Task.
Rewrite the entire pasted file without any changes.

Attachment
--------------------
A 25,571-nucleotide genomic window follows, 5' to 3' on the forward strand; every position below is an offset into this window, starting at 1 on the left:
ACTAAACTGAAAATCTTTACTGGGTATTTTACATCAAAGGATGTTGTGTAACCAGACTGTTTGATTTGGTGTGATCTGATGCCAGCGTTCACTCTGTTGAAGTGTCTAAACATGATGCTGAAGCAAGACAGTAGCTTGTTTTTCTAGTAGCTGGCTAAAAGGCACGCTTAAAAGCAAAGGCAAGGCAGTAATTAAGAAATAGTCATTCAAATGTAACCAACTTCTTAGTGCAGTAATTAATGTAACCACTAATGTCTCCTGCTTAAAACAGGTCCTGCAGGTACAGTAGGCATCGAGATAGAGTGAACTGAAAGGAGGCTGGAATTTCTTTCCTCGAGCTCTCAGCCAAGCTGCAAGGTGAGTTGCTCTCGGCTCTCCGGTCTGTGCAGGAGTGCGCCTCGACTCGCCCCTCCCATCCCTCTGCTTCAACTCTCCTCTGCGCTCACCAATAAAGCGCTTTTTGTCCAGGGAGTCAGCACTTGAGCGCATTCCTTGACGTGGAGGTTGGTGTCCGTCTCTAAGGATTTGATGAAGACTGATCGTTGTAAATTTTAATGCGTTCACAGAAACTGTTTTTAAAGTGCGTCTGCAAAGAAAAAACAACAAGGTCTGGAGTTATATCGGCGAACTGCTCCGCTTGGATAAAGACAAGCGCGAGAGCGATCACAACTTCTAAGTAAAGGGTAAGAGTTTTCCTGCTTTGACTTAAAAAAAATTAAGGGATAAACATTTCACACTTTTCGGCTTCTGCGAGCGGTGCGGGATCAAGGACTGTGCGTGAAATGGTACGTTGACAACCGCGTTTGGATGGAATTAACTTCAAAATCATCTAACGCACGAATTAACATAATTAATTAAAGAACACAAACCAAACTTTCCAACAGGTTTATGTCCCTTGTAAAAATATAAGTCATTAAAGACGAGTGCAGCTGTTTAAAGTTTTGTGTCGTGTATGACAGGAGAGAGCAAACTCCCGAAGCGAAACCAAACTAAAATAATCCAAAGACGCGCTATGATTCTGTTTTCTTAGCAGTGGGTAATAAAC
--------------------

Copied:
A 25,571-nucleotide genomic window follows, 5' to 3' on the forward strand; every position below is an offset into this window, starting at 1 on the left:
ACTAAACTGAAAATCTTTACTGGGTATTTTACATCAAAGGATGTTGTGTAACCAGACTGTTTGATTTGGTGTGATCTGATGCCAGCGTTCACTCTGTTGAAGTGTCTAAACATGATGCTGAAGCAAGACAGTAGCTTGTTTTTCTAGTAGCTGGCTAAAAGGCACGCTTAAAAGCAAAGGCAAGGCAGTAATTAAGAAATAGTCATTCAAATGTAACCAACTTCTTAGTGCAGTAATTAATGTAACCACTAATGTCTCCTGCTTAAAACAGGTCCTGCAGGTACAGTAGGCATCGAGATAGAGTGAACTGAAAGGAGGCTGGAATTTCTTTCCTCGAGCTCTCAGCCAAGCTGCAAGGTGAGTTGCTCTCGGCTCTCCGGTCTGTGCAGGAGTGCGCCTCGACTCGCCCCTCCCATCCCTCTGCTTCAACTCTCCTCTGCGCTCACCAATAAAGCGCTTTTTGTCCAGGGAGTCAGCACTTGAGCGCATTCCTTGACGTGGAGGTTGGTGTCCGTCTCTAAGGATTTGATGAAGACTGATCGTTGTAAATTTTAATGCGTTCACAGAAACTGTTTTTAAAGTGCGTCTGCAAAGAAAAAACAACAAGGTCTGGAGTTATATCGGCGAACTGCTCCGCTTGGATAAAGACAAGCGCGAGAGCGATCACAACTTCTAAGTAAAGGGTAAGAGTTTTCCTGCTTTGACTTAAAAAAAATTAAGGGATAAACATTTCACACTTTTCGGCTTCTGCGAGCGGTGCGGGATCAAGGACTGTGCGTGAAATGGTACGTTGACAACCGCGTTTGGATGGAATTAACTTCAAAATCATCTAACGCACGAATTAACATAATTAATTAAAGAACACAAACCAAACTTTCCAACAGGTTTATGTCCCTTGTAAAAATATAAGTCATTAAAGACGAGTGCAGCTGTTTAAAGTTTTGTGTCGTGTATGACAGGAGAGAGCAAACTCCCGAAGCGAAACCAAACTAAAATAATCCAAAGACGCGCTATGATTCTGTTTTCTTAGCAGTGGGTAATAAAC